|The Angus set at the Scottish Storytelling Centre|
I'm just back from an eventful, if highly concentrated, visit to Edinburgh this weekend.
The main reason was to see how 'Angus - Weaver of Grass' had settled into its current home - a 4pm show for 10 days at the Scottish Storytelling Centre. In particular to see how the two main concerns we had (the things I wrote about two blogs ago) were being dealt with, and if they affected the performance.
The first - the short get in and preparation time allowed us for each show - had already been resolved. The cast, helped by Christina, had easily dealt with this and, given that all of our set could be stored away in close proximity to the stage, it simply wasn't now a problem.
The second - the effect of the shallow stage on our filmed projections - was having an impact. The central section of the performance, which relied heavily on the films, was noticeably weaker compared to how it had been during the Highlands/Islands leg and the storytelling had lost its tautness as a result. Although Christina's carefully planned back-up mitigates the worst affects of this it doesn't totally solve all the issues. So I spent time Sunday morning looking at how we can deal with those small issues. Theatre is extraordinary in this way - tot up the duration of the on-stage 'problems' and they add up to no more than 15 seconds in total. But those 15 seconds of slight hiatus and uncertain focus can really make a show sag, like a taut elastic suddenly giving way.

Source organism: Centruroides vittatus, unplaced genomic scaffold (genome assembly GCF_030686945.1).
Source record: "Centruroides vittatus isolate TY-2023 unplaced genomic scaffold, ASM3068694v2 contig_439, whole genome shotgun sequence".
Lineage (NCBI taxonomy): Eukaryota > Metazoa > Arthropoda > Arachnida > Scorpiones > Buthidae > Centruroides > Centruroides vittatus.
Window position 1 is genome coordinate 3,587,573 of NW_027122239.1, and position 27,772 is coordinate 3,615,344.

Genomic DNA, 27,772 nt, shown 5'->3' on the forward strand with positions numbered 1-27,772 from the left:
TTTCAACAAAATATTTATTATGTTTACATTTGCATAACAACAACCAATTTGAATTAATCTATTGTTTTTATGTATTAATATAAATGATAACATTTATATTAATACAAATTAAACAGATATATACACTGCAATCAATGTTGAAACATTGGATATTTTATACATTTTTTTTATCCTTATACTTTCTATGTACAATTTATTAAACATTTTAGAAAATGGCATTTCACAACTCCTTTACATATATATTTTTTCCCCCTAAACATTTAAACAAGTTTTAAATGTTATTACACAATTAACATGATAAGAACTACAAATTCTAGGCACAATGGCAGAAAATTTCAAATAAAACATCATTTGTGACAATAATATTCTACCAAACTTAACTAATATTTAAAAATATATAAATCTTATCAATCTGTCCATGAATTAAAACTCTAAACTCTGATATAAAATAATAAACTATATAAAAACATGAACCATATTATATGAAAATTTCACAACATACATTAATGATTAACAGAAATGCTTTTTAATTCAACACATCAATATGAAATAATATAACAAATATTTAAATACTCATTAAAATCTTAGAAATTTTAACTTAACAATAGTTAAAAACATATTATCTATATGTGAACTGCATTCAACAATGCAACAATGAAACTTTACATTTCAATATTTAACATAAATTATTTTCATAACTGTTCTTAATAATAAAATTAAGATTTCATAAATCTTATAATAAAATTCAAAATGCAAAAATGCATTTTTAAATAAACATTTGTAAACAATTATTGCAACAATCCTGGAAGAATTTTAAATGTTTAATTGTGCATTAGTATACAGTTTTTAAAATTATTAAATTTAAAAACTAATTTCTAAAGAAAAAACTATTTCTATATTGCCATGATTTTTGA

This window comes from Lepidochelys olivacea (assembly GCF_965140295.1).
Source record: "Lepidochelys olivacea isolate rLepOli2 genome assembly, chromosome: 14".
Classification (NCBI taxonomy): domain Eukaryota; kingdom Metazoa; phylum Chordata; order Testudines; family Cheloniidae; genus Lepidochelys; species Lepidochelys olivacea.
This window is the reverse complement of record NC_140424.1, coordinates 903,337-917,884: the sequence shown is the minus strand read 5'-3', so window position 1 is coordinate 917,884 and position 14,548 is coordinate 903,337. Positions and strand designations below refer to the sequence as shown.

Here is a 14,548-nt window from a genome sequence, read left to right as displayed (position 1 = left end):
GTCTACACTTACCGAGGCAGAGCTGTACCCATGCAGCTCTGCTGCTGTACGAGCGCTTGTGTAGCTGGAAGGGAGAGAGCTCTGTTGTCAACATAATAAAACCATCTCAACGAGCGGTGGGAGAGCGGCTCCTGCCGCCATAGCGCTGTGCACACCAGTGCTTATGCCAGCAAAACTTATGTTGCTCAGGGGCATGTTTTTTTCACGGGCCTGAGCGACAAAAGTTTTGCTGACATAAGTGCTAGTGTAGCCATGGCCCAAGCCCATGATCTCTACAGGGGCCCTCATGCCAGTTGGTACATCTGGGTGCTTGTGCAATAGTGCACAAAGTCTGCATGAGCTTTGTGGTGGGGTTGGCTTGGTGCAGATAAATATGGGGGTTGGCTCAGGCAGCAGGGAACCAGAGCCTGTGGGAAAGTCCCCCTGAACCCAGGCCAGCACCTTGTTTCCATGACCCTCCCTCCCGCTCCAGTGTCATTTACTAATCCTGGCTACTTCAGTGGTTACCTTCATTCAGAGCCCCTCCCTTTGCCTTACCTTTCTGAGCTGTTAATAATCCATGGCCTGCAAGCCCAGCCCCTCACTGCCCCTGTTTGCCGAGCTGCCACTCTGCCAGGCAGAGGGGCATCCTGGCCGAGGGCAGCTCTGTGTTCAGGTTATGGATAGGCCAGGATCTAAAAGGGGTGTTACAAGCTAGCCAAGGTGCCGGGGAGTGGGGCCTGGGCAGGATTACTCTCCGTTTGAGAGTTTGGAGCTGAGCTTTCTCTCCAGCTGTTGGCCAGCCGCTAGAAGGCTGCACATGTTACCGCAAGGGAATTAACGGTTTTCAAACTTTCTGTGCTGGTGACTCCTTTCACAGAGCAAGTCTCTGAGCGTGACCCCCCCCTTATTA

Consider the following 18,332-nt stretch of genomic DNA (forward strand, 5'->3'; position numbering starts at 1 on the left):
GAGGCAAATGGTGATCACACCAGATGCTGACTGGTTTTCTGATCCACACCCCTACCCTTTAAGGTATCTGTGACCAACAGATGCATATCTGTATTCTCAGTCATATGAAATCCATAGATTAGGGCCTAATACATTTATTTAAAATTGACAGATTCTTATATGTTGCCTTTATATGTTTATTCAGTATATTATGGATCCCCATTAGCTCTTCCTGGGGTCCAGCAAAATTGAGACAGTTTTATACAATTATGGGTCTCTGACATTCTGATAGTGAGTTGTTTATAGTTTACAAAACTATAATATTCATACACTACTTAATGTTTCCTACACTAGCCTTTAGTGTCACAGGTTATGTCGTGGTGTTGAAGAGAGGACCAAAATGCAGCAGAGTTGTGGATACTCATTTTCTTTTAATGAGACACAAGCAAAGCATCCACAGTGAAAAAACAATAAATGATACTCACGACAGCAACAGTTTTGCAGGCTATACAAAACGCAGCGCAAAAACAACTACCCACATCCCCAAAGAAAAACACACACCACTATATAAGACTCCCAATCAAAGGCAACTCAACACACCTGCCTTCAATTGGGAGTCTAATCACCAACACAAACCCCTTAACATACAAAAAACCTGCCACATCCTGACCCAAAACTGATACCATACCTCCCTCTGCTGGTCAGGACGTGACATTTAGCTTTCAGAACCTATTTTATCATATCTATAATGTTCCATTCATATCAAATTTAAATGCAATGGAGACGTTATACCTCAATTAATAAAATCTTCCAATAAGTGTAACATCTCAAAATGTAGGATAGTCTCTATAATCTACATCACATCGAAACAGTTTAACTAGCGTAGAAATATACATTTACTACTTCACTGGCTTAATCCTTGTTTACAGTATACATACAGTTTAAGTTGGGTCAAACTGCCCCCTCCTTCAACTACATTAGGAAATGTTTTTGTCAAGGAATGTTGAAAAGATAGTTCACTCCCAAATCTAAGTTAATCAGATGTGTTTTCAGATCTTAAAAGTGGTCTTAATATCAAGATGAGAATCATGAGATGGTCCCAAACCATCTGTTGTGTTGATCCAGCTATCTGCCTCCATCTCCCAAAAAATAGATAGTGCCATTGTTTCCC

Anyway the effort worked - yesterdays show was superb; a standing ovation and rave feedback from the audience. A reporter from a Chicago based classical music radio station was there and took the opportunity to interview me. 'This sums it all up', she said excitedly, 'it epitomises what the Edinburgh Festival is all about'.
Edinburgh Festival is a weird phenomenon. Arriving in the city and immediately hitting the crowds and the market-place atmosphere, my first reaction was to run away and get back on the train. But gradually you find yourself relaxing into it and soon it becomes totally exhilarating. But sometimes judgements seem odd, even upside down. The Assembly is hosting a Russian season, including Akhe - one of the most interesting and unique theatre companies around. I went to see their show 'Mr Carmen' - amazing, but with an audience of less than 20! Yet go to one of the Comedy tents and its like a summer weekend at Blackpool - thousands of people having a total ball.
We're lucky. On a visit to set up the shows earlier on in the year we were told that even our central and well-know venue and location may only get audiences of 6 or 7 people and that 20 is a good number for the fringe festival. We're getting audiences of somewhere between 55 and 90, which is excellent. Reviews too - rave reviews from the audiences; slightly mixed from the reviewers. But among them, this - "Horse + Bamboo deserves proper recognition for their remarkable achievement".